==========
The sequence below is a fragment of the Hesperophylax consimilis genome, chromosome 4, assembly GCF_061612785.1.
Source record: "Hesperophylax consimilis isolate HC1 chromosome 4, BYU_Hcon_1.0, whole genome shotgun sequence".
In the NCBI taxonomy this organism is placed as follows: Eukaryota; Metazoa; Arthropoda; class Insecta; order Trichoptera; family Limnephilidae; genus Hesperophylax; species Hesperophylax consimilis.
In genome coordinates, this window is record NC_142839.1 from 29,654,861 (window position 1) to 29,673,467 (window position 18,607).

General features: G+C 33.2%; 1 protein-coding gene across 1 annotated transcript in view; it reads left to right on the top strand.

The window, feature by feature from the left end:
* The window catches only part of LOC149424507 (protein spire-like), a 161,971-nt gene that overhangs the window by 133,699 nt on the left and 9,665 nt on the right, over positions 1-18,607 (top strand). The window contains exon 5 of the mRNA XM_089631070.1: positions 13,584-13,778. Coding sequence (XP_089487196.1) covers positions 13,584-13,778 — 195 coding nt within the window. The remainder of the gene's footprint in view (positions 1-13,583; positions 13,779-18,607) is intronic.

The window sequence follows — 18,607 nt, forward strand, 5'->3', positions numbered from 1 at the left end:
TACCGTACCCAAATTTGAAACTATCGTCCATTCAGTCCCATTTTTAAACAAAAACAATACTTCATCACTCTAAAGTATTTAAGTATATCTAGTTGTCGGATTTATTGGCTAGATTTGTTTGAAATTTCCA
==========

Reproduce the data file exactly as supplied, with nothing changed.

The sequence below is a fragment of the Hesperophylax consimilis genome, chromosome 4, assembly GCF_061612785.1.
Source record: "Hesperophylax consimilis isolate HC1 chromosome 4, BYU_Hcon_1.0, whole genome shotgun sequence".
In the NCBI taxonomy this organism is placed as follows: Eukaryota; Metazoa; Arthropoda; class Insecta; order Trichoptera; family Limnephilidae; genus Hesperophylax; species Hesperophylax consimilis.
In genome coordinates, this window is record NC_142839.1 from 29,654,861 (window position 1) to 29,673,467 (window position 18,607).

General features: G+C 33.2%; 1 protein-coding gene across 1 annotated transcript in view; it reads left to right on the top strand.

The window, feature by feature from the left end:
* The window catches only part of LOC149424507 (protein spire-like), a 161,971-nt gene that overhangs the window by 133,699 nt on the left and 9,665 nt on the right, over positions 1-18,607 (top strand). The window contains exon 5 of the mRNA XM_089631070.1: positions 13,584-13,778. Coding sequence (XP_089487196.1) covers positions 13,584-13,778 — 195 coding nt within the window. The remainder of the gene's footprint in view (positions 1-13,583; positions 13,779-18,607) is intronic.

The window sequence follows — 18,607 nt, forward strand, 5'->3', positions numbered from 1 at the left end:
TACCGTACCCAAATTTGAAACTATCGTCCATTCAGTCCCATTTTTAAACAAAAACAATACTTCATCACTCTAAAGTATTTAAGTATATCTAGTTGTCGGATTTATTGGCTAGATTTGTTTGAAATTTCCA